The project aims to develop efficient algorithms for big data applications by exploiting its rich structure. Big data often contains higher-dimensional arrays. One dimensional arrays are vectors and two dimensional arrays are matrices. Arrays of dimension three or more are called tensors and have a complex structure. Some of the challenges that the research team will address are noise removal, recovery of missing data by inference and data size reduction by distilling relevant information. The resulting methods will be applied to early detection of sepsis, which contributes to the death of 200,000 people in the United States every year.
Most algorithms for low rank structured tensors are based on the Canonical Polyadic decomposition (also known as CP, Parafac or Candecomp). These algorithms may converge slowly, are numerically unstable and are difficult to scale to big data. The theoretical framework for tensor decompositions that is used is based on an algebraic graphical calculus that utilizes colored Brauer diagrams to obtain explicit formulas. The graphical calculus will also be used to give accurate estimates for the computational and memory complexity of these algorithms. The investigators will design efficient, numerically stable and computationally feasible algorithms for crucial tensor operations that are widely applicable to big data applications. Specifically, the project isexpected to create fast, scalable and reliable algorithms for tensor analysis, and apply them to crucial big data tasks including noise removal, dimension reduction, imputation of missing data and classification in a variety of applications with structured data.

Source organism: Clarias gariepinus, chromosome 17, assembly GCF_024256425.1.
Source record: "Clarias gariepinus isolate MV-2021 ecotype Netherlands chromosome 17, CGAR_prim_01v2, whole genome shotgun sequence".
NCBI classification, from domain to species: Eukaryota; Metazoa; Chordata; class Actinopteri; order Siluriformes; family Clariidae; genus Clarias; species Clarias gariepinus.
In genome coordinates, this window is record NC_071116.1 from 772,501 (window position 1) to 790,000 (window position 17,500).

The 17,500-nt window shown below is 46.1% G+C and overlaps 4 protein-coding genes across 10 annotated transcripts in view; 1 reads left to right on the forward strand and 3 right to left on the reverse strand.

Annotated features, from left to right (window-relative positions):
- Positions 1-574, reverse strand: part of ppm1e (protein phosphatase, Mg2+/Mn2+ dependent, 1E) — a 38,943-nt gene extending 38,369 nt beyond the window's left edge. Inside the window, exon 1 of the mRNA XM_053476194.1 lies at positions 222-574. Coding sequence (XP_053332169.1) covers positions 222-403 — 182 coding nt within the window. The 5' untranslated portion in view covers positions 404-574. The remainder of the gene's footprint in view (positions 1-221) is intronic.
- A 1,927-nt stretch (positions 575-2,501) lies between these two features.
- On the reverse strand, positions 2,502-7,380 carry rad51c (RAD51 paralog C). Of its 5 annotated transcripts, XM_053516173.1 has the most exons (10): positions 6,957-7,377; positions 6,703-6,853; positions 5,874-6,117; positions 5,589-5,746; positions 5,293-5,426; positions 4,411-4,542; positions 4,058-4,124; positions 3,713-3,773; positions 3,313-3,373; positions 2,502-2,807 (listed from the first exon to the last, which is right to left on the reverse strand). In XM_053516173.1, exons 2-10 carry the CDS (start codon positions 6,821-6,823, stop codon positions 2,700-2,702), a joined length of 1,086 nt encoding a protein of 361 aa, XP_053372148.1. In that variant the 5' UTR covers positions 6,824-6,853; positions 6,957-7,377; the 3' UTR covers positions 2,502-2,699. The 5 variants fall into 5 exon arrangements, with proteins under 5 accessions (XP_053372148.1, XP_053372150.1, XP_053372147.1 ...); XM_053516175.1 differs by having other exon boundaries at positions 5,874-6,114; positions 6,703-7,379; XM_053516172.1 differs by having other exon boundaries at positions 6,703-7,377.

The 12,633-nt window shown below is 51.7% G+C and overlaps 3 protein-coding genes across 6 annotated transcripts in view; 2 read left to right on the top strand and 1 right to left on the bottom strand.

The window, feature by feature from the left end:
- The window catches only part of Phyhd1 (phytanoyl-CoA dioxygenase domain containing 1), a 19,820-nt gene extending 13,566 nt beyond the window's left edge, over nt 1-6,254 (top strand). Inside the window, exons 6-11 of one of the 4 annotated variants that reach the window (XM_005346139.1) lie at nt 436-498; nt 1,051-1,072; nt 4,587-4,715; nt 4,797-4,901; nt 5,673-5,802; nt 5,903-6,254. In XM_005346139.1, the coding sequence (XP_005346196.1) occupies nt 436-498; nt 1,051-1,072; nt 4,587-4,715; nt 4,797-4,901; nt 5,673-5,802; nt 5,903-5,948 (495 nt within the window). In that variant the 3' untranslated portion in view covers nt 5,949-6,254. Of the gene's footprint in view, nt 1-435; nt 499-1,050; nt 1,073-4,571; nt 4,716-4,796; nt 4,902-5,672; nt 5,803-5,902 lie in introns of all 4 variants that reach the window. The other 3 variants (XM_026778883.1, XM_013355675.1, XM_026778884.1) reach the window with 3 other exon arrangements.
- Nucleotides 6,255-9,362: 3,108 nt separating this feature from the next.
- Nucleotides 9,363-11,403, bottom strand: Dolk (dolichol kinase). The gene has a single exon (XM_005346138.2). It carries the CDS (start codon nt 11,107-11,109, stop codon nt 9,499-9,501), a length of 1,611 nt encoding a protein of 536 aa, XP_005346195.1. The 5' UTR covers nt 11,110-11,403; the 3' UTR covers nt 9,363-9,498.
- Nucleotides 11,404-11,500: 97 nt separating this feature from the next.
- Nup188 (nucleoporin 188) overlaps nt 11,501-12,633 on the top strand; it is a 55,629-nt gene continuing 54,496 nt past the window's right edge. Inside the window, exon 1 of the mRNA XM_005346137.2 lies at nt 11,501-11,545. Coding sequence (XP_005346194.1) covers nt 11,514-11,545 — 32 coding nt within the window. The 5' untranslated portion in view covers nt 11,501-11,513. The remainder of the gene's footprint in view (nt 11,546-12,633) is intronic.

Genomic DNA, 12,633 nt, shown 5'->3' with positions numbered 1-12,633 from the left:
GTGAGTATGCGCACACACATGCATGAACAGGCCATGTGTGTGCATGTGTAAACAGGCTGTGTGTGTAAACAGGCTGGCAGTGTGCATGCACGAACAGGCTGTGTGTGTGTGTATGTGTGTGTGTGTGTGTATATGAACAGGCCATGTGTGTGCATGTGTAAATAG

This award reflects NSF's statutory mission and has been deemed worthy of support through evaluation using the Foundation's intellectual merit and broader impacts review criteria.